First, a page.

“One does not have faith in propositions, creeds, or institutions, to which one is merely loyal. One has faith in God alone—all else is subject to change without notice. Faith does not seek security by boxing itself in with definite and binding creeds, as did the Doctors of the Church in a time of desperate uncertainty and insecurity. . . . Professor Gaylord Simpson likes to cite the case of Santa Claus as providing the futility of all faith. But has belief in Santa Claus ever closed the door to knowledge as loyalty to a scientific credo so often has? Is it better for a child to believe in Santa Claus with the understanding that someday he is going to revise his views than for him to be taught what is scientifically correct . . . from infancy, so that he will never, never have to revise his views on anything and thus go through life always right about everything? Which course is more liable to lead to disaster, the open-ended Santa Claus, or the ingrained illusion of infallibility? (“Sophic and Mantic,” CWHN 10:332.)
A few days back Justin posted a link to an interesting discussion over on MormonMatters.org which has been a fun read. Fun in the sense that it’s incredibly refreshing to see some of the thoughtful comments that are more or less devoid of the dogmatism that pervades our LDS culture. In that article the following exchange, from David McKay (then president of the church), is reported to have happened:
“At a reception McKay attended, the hostess served rum cake. ”All the guests hesitated, watching to see what McKay would do. He smacked his lips and began to eat.” When one guest expostulated, “‘But President McKay, don’t you know that is rum cake?’ McKay smiled and reminded the guest that the Word of Wisdom forbade drinking alcohol, not eating it.”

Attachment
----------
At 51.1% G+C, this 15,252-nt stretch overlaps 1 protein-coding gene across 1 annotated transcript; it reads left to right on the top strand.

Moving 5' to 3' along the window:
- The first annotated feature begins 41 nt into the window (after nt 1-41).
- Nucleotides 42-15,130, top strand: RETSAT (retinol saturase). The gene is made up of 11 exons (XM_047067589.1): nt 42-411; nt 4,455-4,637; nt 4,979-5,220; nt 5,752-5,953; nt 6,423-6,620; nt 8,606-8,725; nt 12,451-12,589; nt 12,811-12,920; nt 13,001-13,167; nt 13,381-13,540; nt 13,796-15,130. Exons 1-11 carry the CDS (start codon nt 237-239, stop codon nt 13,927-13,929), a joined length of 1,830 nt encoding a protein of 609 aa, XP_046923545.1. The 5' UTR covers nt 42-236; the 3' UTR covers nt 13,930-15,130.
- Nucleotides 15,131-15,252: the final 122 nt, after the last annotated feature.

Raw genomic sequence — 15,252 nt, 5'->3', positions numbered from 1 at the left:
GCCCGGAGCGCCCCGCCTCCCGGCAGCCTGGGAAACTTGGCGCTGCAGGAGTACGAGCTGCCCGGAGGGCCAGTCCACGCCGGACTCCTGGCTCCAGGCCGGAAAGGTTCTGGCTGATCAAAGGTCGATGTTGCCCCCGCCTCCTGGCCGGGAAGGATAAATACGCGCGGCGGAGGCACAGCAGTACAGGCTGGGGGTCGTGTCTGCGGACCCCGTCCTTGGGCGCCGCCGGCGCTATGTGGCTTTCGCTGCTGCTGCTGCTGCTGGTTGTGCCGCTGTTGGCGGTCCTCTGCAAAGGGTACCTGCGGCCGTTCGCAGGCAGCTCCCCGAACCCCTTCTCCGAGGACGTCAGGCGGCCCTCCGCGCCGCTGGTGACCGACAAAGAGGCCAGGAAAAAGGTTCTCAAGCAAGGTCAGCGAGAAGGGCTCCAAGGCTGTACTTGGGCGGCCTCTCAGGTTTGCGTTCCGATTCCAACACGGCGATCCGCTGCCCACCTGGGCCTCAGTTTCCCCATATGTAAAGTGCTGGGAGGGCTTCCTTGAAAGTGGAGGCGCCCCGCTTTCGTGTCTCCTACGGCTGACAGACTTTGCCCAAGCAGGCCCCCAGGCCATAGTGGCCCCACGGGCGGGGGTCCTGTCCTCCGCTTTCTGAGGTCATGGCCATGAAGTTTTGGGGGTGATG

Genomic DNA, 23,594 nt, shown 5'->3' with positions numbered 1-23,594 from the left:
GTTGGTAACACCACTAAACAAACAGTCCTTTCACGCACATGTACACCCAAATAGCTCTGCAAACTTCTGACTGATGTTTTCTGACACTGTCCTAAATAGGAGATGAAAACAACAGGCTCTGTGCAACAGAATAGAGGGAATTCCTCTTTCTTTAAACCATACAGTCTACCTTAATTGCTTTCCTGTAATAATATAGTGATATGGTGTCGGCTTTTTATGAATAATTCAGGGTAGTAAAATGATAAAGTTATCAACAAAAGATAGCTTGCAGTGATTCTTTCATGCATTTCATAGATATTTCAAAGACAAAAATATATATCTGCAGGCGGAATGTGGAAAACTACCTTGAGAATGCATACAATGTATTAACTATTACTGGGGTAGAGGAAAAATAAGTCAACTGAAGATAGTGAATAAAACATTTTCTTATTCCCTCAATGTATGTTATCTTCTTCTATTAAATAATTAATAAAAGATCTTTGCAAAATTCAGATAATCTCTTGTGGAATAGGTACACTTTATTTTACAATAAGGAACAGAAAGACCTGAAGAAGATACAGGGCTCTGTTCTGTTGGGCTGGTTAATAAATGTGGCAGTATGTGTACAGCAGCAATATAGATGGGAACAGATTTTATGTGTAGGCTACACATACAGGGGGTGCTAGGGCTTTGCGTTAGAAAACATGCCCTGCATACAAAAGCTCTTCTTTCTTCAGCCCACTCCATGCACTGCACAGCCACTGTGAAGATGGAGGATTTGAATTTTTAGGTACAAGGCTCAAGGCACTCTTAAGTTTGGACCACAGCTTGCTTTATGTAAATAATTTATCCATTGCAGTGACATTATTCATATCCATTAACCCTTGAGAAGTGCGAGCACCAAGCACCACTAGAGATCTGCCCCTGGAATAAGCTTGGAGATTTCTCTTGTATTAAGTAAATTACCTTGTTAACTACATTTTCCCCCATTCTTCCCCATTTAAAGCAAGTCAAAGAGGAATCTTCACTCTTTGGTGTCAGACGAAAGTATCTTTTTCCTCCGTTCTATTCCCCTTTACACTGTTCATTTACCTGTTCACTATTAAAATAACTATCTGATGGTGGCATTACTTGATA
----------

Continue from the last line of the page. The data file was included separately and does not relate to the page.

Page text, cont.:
What I love about this statement is (even accounting for the doctrinal error in suggesting that the Word of Wisdom forbids the drinking of all alcohol) is the tolerant attitude he portrays. Many members (if not most) would have used that time as a “missionary moment” and as an opportunity to flaunt our general holier-than-thou attitude that we’re all too good at (i.e. I’m essentially better than you because I don’t drink beer, don’t smoke and don’t even drink caffeine – the prophet supposedly told me it was bad – but I do love me some meat. No one’s told me to refrain from eating meat at every meal in the last 150 years, so that’s become mostly outdated). Here, though, McKay simply makes a joke out of the whole situation and enjoys a treat. No harm, no foul.
Stephen Richards points out in his article Bringing Humanity to the Gospel – Richards, the focus of this post, that:
“Ridicule and ostracism often amount to compulsion. I deplore their existence. I fear arrogant dogmatism. It is a tyrant guilty of more havoc to human-kind than the despot ruling over many kingdoms.”
The ultimate result of all the dogmatism we adhere to, I think, is a judgmental attitude. When we adhere to dogmatism, we adhere to a set of beliefs which suggest that we are right, and they (anyone, really) are wrong. When we suggest that we follow all that the leaders of the church say, we’re already well on our path towards infallible dogmatism (a little redundant, but it works). When we suggest that we are creatures prone to error, while our leaders are infallible, we’re entrenched in dogmatism. This is quite similar to a thought Denver Snuffer shared in Come, Let Us Adore Him that seems to fit here:
“(Matt 21:23-27) … ‘by what authority doest thou these things?’ For those who have no connection with heaven, authority is always everything. Once they establish they have ‘authority’ the debate is over, so far as such people are concerned. They never learn that the rights of the priestly authority are inseparably connected with the powers of heaven; and when they have no connection to heaven they have no authority.”